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Fancy Gray Diamond
A Palette of Silver

Now that jewelers are discovering the joys of jet colors in diamonds, Beverly Hills diamond dealer and jewelry designer Alan Friedman thinks they ought to get wise to the far deeper satisfactions of silver shades. “I’ve never carried black diamonds,” he says. “They’re opaque and lack the diamond’s defining sparkle and fire.” Worse, most black diamonds are now irradiated—often without this fact being disclosed.

Mindful that a growing number of consumers want natural-color diamonds which combine metallic hues and mirror-sharp brightness, Friedman is using an increasing number of stones with what he calls “silver tones.” Such diamonds run a color gamut from lighter shades of pewter and nickel to deeper ones of lead and graphite—all of which can be grouped under the lively heading of silver.

Thinking of diamonds as silver in appearance takes some getting used to—but only if you’re thinking of conventional white stones. Silver diamonds are a distinctly different breed. “There is a tendency to view gray diamonds as off-color and not worthy of serious consideration,” says New York fancy color diamond specialist Bruce Smith. “That’s a very negative way to see them.”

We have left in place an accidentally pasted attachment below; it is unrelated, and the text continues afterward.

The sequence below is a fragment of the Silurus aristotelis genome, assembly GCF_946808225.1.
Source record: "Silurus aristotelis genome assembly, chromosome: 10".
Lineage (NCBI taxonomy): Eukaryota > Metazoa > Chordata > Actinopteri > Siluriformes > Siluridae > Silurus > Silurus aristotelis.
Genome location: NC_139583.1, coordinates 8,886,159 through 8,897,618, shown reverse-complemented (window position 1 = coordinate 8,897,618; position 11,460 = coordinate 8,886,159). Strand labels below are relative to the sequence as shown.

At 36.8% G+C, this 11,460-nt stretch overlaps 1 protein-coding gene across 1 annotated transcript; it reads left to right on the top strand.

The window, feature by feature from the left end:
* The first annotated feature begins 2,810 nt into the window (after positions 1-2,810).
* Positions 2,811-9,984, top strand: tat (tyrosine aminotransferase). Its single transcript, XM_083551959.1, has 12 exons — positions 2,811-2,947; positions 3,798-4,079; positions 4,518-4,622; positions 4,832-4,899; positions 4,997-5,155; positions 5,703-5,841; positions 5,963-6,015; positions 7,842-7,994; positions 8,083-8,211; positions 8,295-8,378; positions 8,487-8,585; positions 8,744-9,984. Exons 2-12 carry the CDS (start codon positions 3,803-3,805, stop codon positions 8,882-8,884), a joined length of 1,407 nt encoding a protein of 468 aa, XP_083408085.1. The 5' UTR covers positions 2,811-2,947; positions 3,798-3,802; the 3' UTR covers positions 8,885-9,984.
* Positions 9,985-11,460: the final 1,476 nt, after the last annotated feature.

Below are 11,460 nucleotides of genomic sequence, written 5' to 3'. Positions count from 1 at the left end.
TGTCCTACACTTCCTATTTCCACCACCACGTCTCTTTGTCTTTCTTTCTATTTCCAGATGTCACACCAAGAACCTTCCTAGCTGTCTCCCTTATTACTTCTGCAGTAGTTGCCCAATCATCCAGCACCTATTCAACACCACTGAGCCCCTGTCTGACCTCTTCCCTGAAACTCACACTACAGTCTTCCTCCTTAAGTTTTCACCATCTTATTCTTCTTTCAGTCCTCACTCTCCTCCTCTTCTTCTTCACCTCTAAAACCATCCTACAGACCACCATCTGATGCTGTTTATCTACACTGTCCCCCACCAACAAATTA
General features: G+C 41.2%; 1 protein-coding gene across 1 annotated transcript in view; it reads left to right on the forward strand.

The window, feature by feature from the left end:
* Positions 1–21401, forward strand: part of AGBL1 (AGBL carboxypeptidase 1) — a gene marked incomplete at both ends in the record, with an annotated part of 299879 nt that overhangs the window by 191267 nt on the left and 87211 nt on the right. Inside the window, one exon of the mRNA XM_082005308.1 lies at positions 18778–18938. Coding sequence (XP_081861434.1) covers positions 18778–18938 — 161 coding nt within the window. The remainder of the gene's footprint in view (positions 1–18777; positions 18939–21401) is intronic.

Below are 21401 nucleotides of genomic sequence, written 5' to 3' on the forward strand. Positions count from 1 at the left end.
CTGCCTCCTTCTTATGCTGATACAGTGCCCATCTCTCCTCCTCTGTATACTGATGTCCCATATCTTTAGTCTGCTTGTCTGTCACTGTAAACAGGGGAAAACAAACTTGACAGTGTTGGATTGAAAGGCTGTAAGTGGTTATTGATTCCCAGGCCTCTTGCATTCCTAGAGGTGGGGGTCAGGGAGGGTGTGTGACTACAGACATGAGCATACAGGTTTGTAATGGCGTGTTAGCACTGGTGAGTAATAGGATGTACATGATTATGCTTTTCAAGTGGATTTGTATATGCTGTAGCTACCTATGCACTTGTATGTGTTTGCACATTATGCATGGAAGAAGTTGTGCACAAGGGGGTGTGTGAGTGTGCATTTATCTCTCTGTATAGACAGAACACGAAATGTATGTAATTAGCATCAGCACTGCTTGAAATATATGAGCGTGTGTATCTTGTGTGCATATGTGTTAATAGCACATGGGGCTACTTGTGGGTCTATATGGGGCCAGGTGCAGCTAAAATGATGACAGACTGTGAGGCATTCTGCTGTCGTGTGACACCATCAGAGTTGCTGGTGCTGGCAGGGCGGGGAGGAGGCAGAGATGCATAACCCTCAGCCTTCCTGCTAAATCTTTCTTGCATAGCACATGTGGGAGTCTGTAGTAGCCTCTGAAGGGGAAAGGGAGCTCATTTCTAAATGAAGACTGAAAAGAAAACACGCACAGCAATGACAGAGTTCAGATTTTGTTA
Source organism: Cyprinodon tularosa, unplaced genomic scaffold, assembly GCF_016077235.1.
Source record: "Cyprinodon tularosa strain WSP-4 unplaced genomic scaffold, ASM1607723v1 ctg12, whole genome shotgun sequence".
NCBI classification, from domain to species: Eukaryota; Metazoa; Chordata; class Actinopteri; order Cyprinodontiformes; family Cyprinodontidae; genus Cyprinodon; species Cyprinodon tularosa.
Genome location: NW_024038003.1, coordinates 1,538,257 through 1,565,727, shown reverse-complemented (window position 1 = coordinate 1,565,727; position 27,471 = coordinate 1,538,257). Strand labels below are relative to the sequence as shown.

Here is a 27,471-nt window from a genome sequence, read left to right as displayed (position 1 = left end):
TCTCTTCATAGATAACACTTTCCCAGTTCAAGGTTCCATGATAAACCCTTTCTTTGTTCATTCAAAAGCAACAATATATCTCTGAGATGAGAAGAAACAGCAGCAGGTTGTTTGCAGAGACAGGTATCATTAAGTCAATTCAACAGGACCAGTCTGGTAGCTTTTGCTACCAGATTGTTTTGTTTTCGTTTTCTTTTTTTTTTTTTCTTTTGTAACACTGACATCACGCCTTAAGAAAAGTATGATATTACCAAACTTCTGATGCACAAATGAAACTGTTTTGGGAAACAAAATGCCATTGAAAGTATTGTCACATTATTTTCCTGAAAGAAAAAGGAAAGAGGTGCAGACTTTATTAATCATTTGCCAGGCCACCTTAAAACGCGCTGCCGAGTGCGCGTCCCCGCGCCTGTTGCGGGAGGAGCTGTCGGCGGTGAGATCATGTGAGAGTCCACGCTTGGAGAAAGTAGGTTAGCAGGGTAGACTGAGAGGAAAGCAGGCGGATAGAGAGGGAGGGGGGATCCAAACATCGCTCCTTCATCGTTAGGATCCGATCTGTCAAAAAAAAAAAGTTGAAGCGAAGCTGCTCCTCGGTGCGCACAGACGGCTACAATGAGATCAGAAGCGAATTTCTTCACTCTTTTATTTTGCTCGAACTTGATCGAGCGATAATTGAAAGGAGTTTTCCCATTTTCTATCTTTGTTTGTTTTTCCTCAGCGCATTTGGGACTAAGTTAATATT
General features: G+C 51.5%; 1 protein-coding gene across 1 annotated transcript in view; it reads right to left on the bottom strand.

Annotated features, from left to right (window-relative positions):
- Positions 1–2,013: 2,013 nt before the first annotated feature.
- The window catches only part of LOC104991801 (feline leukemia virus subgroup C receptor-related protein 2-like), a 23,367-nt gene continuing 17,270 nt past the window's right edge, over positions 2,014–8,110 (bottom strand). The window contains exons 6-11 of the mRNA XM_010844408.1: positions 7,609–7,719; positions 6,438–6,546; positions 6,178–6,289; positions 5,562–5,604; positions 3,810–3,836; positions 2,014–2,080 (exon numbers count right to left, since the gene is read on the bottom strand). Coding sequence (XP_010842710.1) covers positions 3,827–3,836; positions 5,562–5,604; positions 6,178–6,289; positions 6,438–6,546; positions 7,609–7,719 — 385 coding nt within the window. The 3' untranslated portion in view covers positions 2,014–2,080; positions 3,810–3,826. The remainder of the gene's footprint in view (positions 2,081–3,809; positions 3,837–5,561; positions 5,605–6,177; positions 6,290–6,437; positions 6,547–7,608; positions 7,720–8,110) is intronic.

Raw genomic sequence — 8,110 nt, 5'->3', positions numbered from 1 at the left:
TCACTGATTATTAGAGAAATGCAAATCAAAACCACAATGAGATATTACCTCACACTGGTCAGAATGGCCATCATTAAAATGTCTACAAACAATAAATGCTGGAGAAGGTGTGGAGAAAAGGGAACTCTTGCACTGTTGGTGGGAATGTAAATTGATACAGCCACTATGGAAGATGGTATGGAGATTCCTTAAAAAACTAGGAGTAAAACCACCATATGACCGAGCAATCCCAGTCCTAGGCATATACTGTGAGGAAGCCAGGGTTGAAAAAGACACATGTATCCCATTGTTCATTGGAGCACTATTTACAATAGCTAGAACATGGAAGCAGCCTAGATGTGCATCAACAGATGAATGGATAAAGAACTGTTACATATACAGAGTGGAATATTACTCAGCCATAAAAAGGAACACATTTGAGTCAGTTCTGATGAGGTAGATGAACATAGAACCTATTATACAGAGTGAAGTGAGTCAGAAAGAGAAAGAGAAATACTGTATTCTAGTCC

Perhaps if jewelers saw silver diamonds more often, they would entertain more positive feelings about them. Unfortunately, they are rare. If, by chance, retailers see any, they probably hear them called by their more common gemological name of “fancy gray” diamonds. Besides being drab, the term “fancy gray” sounds like an oxymoron. That’s why we prefer the stagier name of “silver diamonds.” It’s more dynamic and just as apt. Why? Because it identifies these stones as being part of a unique palette of colors between white and black and makes a virtue of it.

At their best, silver diamonds burst with brilliance in a way author Stephen Hofer likens to the sheen of a highly polished sword in his indispensable guide, Collecting and Classifying Coloured Diamonds. (I strongly recommend that jewelers consult this book each time they decide to buy a particular color of diamond for the first time.) In his detailed discussion of gray diamonds, Hofer notes that the ancient Hindus separated gray from white diamonds and thought wearing either brings good fortune.

But that was 3,000 years ago. Today, jewelers are steeled against the darker pleasures of fancy gray diamonds. Scaredy-cat dealers bear most of the blame. “If a market is to be made in silver diamonds, it will be made by designers,” says Smith. Friedman agrees and is designing jewelry which makes the case for fancy gray diamonds as well as anyone ever has.

The Power of Contrast

Fancy gray covers a surprisingly wide span of neutral, or non-spectral, hues whose deepening tones Hofer compares to the progression of the sky’s colors on a day which goes from overcast to rainy. As the sky becomes increasingly stormy, clouds darken in color from faint shadowy to full cloudburst grays. Incredibly, you can find diamonds with pure-gray shades that parallel each stage of such days. The analogy with what is often turbulent weather captures the fairly extensive color scope as well as the drama of these diamonds.

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